ROBERT SIEGEL, host:
Along a quiet street in Burlingame, California, there is a small hole-in-the-wall museum dedicated to the pursuit of Pez. Now you might think that the company that makes Pez candy would like this strange homage to Pez memorabilia but it's more complicated than that. In fact, the company has sued the museum in federal court.
David Gorn reports.
DAVID GORN: This place is as cramped as the inside of a Pez dispenser.
Unidentified Man: Adults are $3, kids four to 12 are $1.
GORN: The tour covers two rooms, each the size of a walk-in closet crammed chock-full of these colorful plastic heads - 800 of them. Joyce Lee(ph) drove about an hour to get here because this is Pez heaven.
Ms. JOYCE LEE: Really cool with all these collection of Pez. Who doesn't like Pez, right?
GORN: Well it turns out that just because everyone likes Pez, doesn't mean you can't have a fight over it. According to the store's owner, Gary Doss, Pez Candy Inc wants to shut him down.
Mr. GARY DOSS (Curator, Owner, Burlingame Museum of Pez Memorabilia): We're here, promoting their product. We're embracing their product as a fun collectible and we've been doing it for over 14 years.
GORN: Doss says, this is not the first time he and Pez have crossed dispensers. When he first opened the place, Pez made him change the name from the Pez Museum to the mouthful it is now, the Burlingame Museum of Pez Memorabilia. Doss calls it harassment.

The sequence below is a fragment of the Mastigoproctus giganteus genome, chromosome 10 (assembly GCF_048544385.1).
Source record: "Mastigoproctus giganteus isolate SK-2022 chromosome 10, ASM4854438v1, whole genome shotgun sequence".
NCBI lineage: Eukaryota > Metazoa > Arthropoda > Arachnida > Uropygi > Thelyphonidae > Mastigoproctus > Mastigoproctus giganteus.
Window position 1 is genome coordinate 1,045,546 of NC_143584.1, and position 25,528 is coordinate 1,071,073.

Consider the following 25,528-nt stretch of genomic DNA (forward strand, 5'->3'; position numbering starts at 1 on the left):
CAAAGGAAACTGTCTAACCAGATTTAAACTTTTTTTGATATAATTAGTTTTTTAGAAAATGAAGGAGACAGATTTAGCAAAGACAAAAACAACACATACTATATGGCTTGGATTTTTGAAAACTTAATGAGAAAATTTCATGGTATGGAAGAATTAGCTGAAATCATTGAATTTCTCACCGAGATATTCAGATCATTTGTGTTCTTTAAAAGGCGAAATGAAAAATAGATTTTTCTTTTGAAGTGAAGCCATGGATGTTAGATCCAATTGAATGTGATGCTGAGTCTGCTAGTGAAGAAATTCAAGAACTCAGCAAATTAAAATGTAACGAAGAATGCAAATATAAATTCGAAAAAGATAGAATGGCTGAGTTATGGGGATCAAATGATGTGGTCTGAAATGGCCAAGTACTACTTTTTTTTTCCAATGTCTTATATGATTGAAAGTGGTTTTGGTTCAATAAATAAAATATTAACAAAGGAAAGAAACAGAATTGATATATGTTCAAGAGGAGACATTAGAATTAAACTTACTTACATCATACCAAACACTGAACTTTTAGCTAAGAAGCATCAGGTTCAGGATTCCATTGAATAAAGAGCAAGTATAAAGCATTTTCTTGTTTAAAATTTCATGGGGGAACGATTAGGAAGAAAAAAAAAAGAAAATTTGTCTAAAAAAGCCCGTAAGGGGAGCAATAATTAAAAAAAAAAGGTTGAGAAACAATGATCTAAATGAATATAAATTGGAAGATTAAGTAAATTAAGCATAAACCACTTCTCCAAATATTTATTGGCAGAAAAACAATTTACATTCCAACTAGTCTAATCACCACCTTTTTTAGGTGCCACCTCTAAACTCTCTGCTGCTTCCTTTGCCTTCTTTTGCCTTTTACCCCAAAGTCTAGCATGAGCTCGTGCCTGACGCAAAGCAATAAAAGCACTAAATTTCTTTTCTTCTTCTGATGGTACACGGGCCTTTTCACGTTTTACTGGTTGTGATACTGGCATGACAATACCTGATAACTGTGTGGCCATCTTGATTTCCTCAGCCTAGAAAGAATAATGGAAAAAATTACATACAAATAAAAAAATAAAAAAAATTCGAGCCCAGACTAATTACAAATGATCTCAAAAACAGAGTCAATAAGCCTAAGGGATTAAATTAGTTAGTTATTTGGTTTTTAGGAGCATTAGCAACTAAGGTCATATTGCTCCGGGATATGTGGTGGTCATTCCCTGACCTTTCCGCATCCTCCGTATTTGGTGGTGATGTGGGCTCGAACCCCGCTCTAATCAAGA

Mr. DOSS: It's as if we're making something here and putting their name on it. That's not what we're doing.
GORN: But Pez Candy Inc says that's exactly what the museum is doing. If it was just selling all things Pez, that'd be fine, they say. But they add, you can't sell things that aren't official merchandise, like Pez T-shirts the museum printed up. And you can't use that seven foot tall Pez dispenser the museum made that stands just inside the front door. Alan Barry is the lawyer for Pez Candy Inc in Connecticut. He says, it's not really a giant Pez dispenser because Pez doesn't make a giant dispenser.
Mr. ALAN BARRY (Lawyer for Pez Candy Inc): Its only Pez if we say it's Pez, the same way that you will not see a Mickey Mouse in the United States made by anybody but Disney. It's only Mickey Mouse if Disney says it's Mickey Mouse. Otherwise, it's an infringement. You have to control what is core to your brand.
GORN: Barry and Pez CEO Joe Vittoria say Pez is a sweet company, that it has been supportive of the store and museum in Burlingame. But it is not supportive of trademark infringement. And the thing to understand is Pez, which started out as a candy company in Austria in the '50s, is now a worldwide moneymaker. Pez collectors can pay thousands of dollars for a single tiny plastic dispenser. There are Pez conventions, Pez clubs. Pez has become iconic.
(Soundbite of TV show, "Theme from Seinfeld")
GORN: It even became the storyline for a "Seinfeld" episode, the one where Elaine makes a scene by giggling uncontrollably just looking at a Pez dispenser.
(Soundbite of TV show, "Seinfeld")
Ms. JULIA LOUIS-DREYFUS (Actor): (As Elaine Benes) It was Jerry. Jerry put a Pez dispenser on my leg.
(Soundbite of laughter)
Ms. ELIZABETH MOREHEAD (Actor): (As Noel) You put a Pez dispenser on her leg during my recital?
Mr. JERRY SEINFELD (Actor): (As Jerry Seinfeld) I didn't know she would laugh.
GORN: So Pez is not just a toy, it's a phenomenon. And maybe the final proof of its lofty status in American culture is that it's ending up in court.
For NPR News, I'm David Gorn.
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